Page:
Friday, January 24, 2014

The Writer's Challenge

As writers, we know the importance of having a platform. We court  followers on Twitter, fans on Facebook and blog weekly or monthly as if our lives depended on it. And up to a point they do--our artistic lives that is.

Without an audience for our works, we create alone, our talents born to die unseen.

Thousands of great blogs appear on the Net every day. Every day new bloggers join the throng vying for attention. How can writers ensure their blog will stand out from the crowd?

The marketers tell you content is king. But hundreds of thousands of blogs have great content. You need something more.

Writing Challenges


When Nanowrimo.  the world famous National Novel Writing Month, started, it had six or seven participants, all friends. Now  thousands of writers clear their desks ready for a writing sprint in November. The website and forums buzz with global activity and everyone has heard of Chris Baty and his book No Plot No Problem.

Last year I discovered Nina Amir's Nanofimo--and Tara Lazar's PiBoIdMo. Again both sites started quietly with one of two participants and now are famous through word of mouth for their outstanding content and helpful challenges.

Our own Writers on the Move all have helpful blogs. Joan Y Edwards has created PubSubWeek encouraging writers to submit a new proposal on the third week of each month. Again her support and helpful advice encourages loyal supporters who follow her blog regularly.

Writing Challenges can be free--and most are until they build up a strong following--or supported by donations or run on a paid-for platform when their value is proven.

Challenge Yourself

What would most appeal to you? Why not organise it? 


  • Choose the challenge.
  • Decide on the time frame--will it be week-long? month-long? Annual or one-off?
  • Find followers to help the start-up, to write encouraging and/or advisory Web posts.
  • Find sponsors to donate gifts and/or edits or reviews/ or whatever would be the ideal gift for your challenge.
  • Add a forum to your website to provide a home for participants' tasks and comments.
  • Decide whether this will be open or visible only to those who register.
  • Advertise your challenge, time and place on FB and Twitter.
  • Update your content daily throughout the challenge.


So what if only one person signs up? If your idea is good, it will grow year on year bringing you more fans and followers than you ever anticipated. Start by leaving just one challenging idea in the comments and see who might be interested.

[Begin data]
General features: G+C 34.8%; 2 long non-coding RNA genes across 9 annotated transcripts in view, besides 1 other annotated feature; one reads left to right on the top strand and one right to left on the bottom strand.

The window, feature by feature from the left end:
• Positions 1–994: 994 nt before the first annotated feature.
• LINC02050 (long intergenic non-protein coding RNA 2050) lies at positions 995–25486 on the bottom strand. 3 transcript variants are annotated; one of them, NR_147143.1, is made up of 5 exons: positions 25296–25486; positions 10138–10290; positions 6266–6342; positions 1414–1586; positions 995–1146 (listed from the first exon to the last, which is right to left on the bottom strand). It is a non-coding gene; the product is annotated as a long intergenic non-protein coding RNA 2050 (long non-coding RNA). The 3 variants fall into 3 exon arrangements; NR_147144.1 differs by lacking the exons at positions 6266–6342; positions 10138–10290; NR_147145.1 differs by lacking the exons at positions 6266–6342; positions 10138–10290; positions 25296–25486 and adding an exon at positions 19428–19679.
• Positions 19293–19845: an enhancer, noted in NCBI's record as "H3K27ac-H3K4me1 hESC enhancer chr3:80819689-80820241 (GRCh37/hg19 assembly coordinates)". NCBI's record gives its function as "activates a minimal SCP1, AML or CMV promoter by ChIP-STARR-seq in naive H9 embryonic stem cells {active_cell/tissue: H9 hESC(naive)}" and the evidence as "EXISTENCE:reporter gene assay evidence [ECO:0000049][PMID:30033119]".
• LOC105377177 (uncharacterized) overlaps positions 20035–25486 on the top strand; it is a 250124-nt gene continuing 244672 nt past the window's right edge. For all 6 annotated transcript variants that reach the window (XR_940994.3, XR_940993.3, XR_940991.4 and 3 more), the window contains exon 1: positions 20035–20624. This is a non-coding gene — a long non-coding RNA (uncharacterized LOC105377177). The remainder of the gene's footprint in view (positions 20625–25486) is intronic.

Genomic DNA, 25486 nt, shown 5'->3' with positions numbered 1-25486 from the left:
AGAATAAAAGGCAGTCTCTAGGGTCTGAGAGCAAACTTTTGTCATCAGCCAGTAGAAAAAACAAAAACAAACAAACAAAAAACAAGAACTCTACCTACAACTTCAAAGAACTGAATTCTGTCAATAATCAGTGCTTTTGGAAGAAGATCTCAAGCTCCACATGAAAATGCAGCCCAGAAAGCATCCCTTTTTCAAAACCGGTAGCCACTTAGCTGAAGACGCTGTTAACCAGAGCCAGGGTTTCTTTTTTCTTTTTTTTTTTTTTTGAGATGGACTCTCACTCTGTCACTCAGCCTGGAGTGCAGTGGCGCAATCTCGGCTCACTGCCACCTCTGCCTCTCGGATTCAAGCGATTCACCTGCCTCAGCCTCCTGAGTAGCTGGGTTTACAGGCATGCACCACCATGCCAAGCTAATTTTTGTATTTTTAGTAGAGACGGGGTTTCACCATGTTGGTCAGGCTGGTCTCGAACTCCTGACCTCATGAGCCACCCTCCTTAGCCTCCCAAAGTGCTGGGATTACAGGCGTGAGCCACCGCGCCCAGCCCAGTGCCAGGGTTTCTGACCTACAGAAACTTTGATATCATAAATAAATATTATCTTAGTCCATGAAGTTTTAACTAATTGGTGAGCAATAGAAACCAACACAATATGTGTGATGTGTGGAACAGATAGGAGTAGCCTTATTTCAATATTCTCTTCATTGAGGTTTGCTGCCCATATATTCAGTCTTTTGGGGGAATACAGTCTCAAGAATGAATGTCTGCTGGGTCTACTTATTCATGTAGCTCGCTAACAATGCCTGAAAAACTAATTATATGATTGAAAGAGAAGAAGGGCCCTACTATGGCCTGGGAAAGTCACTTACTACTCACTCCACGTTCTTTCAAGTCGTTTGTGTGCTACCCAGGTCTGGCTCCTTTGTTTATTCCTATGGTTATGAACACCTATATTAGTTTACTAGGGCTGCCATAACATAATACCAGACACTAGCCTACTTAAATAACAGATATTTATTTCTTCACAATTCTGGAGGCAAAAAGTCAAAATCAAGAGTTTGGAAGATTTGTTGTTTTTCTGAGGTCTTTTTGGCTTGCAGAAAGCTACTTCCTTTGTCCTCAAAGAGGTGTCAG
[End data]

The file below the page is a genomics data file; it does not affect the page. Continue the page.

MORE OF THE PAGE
Anne Duguid is a freelance content editor with MuseItUp Publishing and she passes on helpful writing,editing and publishing tips at Slow and Steady Writers 


9 comments:

  1. Anne, great motivational piece on why we should all be blogging. You really just never know what will 'catch' on fire.

    It could be one particular post. We have a post here at Writers on the Move with 947 views, as of today. And, it only published January 10th, 2014.

    You can check the post out here:
    On Writerly Resolutions

    That’s a lot of visibility for the author and the site!

    Blogging works, but you need to be consistent and persevere.

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    1. Just checked out Maggie's article on Writerly Resolutions--don'y know how I missed it earlier. Well worth reading and rereading.
      Blogging work better for me when I share posts with like-minded writers. For that Writers on the Move is perfect.

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    2. should have written "Blogging works better..." whoops. Fingers too fast for their own good. :-)

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  2. Anne, this is exactly what I'm working on right now! Your advice is helping me get there. Thanks for a great post!

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    Replies
    1. Can't wait to see what you come up with, Linda. Please let us know when you've finalized your ideas.

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  3. Great inspiration and advice. Challenges really help me accomplish goals, but I never really thought of trying to organize one for others.

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  4. I took your advice and created the Sunday Night Query Society--for people who want to try sending out one novel query (or short story submission, article proposal, etc) per week. It's in its infancy now, but it's ready to join, so, to all the writers out there, if this sounds like it would push you in the right direction, come join: http://www.melindabrasher.com/p/the-sunday-night-query-society.html

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    Replies
    1. Signed up Melinda but one submission a week sounds heavy with my schedule--shall start by trying one a month...Lovely website and good idea.

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  5. Hi Annie, here's what I came up with. I'm taking a 10-week online fiction course beginning Feb. 17th. My goal is to get the outline finished for the second book in my MG mystery series, while finishing editing the first book. I'd like to begin writing book 2 by the end of the course and have the editing complete on book 1. Your post is directly related to this plan--you helped me set me on fire to get somewhere with my mystery series idea! Thanks!

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